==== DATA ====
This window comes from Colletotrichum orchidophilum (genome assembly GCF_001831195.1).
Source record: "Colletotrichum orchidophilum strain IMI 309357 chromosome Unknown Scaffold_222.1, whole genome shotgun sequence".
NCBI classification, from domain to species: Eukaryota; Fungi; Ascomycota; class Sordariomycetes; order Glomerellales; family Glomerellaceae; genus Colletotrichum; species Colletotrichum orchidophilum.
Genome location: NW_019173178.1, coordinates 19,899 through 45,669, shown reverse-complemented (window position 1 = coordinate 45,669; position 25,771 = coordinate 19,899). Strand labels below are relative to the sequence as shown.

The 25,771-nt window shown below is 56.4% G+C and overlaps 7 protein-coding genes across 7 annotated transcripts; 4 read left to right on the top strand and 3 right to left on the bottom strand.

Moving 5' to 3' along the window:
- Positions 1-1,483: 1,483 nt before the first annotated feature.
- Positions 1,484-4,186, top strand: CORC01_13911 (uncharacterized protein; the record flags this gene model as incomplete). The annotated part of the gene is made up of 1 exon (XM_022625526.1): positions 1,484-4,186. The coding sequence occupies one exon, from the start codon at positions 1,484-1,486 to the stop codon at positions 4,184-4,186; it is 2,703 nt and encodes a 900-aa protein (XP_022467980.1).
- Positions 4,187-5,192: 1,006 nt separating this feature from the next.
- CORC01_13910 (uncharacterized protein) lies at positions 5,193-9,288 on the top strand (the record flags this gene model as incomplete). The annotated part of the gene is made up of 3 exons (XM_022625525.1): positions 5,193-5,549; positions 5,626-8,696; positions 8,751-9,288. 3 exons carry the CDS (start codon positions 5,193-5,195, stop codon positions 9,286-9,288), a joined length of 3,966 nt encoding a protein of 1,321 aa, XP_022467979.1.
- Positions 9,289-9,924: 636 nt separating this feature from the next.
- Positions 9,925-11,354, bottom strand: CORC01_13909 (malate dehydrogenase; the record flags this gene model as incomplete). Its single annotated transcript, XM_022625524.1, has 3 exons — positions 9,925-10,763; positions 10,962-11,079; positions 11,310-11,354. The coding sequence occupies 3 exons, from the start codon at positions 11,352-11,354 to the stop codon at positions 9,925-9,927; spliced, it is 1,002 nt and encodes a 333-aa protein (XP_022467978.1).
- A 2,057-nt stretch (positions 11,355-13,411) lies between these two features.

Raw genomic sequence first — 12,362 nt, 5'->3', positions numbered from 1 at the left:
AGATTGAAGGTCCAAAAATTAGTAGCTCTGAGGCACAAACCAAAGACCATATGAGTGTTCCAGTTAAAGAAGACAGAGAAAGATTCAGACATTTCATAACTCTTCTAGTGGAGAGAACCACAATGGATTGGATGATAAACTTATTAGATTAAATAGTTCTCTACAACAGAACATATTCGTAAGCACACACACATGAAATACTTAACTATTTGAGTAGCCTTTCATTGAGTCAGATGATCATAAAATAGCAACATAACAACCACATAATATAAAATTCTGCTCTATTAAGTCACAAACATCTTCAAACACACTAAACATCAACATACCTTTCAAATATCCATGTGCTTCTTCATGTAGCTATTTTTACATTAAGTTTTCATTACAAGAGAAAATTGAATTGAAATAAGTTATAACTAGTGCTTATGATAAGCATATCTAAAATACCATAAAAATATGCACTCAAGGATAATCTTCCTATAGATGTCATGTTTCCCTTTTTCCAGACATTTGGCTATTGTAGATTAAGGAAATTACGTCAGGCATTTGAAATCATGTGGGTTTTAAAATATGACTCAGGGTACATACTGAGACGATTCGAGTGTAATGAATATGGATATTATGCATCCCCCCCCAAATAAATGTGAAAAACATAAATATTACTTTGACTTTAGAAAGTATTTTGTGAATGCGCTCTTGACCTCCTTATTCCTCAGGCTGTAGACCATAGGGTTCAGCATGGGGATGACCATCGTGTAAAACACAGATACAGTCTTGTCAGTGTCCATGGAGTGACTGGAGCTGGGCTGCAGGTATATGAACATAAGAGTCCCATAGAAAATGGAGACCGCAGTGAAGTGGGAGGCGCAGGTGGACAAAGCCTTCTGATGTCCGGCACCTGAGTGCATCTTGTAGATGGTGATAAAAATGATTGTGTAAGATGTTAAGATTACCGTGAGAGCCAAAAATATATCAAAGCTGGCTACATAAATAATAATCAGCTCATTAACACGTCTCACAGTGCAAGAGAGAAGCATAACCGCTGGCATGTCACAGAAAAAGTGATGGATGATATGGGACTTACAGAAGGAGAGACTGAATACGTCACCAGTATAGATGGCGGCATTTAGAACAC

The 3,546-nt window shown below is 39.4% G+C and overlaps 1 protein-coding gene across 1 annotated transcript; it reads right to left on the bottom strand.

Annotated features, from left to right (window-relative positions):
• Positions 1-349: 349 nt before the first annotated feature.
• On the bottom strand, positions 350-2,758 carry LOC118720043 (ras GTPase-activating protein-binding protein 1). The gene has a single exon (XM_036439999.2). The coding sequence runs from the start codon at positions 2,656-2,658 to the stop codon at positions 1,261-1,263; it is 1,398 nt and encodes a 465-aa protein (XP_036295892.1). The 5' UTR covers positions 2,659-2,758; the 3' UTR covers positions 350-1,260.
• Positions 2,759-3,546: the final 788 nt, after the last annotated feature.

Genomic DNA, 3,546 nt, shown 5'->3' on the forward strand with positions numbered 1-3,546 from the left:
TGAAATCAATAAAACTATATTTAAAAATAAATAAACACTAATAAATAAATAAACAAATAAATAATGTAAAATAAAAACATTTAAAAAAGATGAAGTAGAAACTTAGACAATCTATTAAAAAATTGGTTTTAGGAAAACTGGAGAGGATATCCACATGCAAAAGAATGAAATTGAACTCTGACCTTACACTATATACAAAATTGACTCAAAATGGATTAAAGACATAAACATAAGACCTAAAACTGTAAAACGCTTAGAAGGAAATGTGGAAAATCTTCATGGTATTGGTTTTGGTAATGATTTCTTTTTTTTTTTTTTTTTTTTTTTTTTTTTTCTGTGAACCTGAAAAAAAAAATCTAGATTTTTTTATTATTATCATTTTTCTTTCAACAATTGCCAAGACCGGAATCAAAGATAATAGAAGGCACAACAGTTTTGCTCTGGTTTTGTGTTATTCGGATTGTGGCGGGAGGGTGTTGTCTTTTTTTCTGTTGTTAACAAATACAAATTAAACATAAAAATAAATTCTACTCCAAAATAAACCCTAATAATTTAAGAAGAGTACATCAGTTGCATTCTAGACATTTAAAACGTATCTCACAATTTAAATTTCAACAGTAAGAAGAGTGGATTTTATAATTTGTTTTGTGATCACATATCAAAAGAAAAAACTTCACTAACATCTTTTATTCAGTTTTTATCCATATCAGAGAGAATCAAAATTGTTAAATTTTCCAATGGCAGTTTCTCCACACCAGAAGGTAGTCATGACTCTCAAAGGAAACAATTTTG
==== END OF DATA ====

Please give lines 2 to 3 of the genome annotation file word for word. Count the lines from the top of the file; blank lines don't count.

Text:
Source record: "Colletotrichum orchidophilum strain IMI 309357 chromosome Unknown Scaffold_222.1, whole genome shotgun sequence".
NCBI classification, from domain to species: Eukaryota; Fungi; Ascomycota; class Sordariomycetes; order Glomerellales; family Glomerellaceae; genus Colletotrichum; species Colletotrichum orchidophilum.